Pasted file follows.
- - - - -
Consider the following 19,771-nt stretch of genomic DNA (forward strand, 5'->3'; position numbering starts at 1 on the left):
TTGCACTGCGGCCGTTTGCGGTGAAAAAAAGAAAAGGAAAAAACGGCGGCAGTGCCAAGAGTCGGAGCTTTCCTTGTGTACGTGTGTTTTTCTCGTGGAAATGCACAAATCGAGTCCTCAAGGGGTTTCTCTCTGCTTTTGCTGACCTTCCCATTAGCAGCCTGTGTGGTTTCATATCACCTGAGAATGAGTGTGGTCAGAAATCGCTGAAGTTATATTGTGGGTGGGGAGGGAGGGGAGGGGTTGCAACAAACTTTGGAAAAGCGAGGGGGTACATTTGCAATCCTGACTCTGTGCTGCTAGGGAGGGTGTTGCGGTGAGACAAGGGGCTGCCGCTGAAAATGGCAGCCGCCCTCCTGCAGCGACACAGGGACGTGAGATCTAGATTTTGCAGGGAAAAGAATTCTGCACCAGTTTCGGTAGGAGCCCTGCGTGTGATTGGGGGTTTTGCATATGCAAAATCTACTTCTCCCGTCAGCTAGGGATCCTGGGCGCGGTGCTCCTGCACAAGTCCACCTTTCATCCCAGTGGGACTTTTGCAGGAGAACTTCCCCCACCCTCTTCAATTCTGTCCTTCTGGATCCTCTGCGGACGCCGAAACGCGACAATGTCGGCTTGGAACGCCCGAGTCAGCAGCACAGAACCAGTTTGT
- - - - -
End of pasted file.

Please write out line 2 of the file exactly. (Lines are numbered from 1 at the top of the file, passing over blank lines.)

TTGCACTGCGGCCGTTTGCGGTGAAAAAAAGAAAAGGAAAAAACGGCGGCAGTGCCAAGAGTCGGAGCTTTCCTTGTGTACGTGTGTTTTTCTCGTGGAAATGCACAAATCGAGTCCTCAAGGGGTTTCTCTCTGCTTTTGCTGACCTTCCCATTAGCAGCCTGTGTGGTTTCATATCACCTGAGAATGAGTGTGGTCAGAAATCGCTGAAGTTATATTGTGGGTGGGGAGGGAGGGGAGGGGTTGCAACAAACTTTGGAAAAGCGAGGGGGTACATTTGCAATCCTGACTCTGTGCTGCTAGGGAGGGTGTTGCGGTGAGACAAGGGGCTGCCGCTGAAAATGGCAGCCGCCCTCCTGCAGCGACACAGGGACGTGAGATCTAGATTTTGCAGGGAAAAGAATTCTGCACCAGTTTCGGTAGGAGCCCTGCGTGTGATTGGGGGTTTTGCATATGCAAAATCTACTTCTCCCGTCAGCTAGGGATCCTGGGCGCGGTGCTCCTGCACAAGTCCACCTTTCATCCCAGTGGGACTTTTGCAGGAGAACTTCCCCCACCCTCTTCAATTCTGTCCTTCTGGATCCTCTGCGGACGCCGAAACGCGACAATGTCGGCTTGGAACGCCCGAGTCAGCAGCACAGAACCAGTTTGT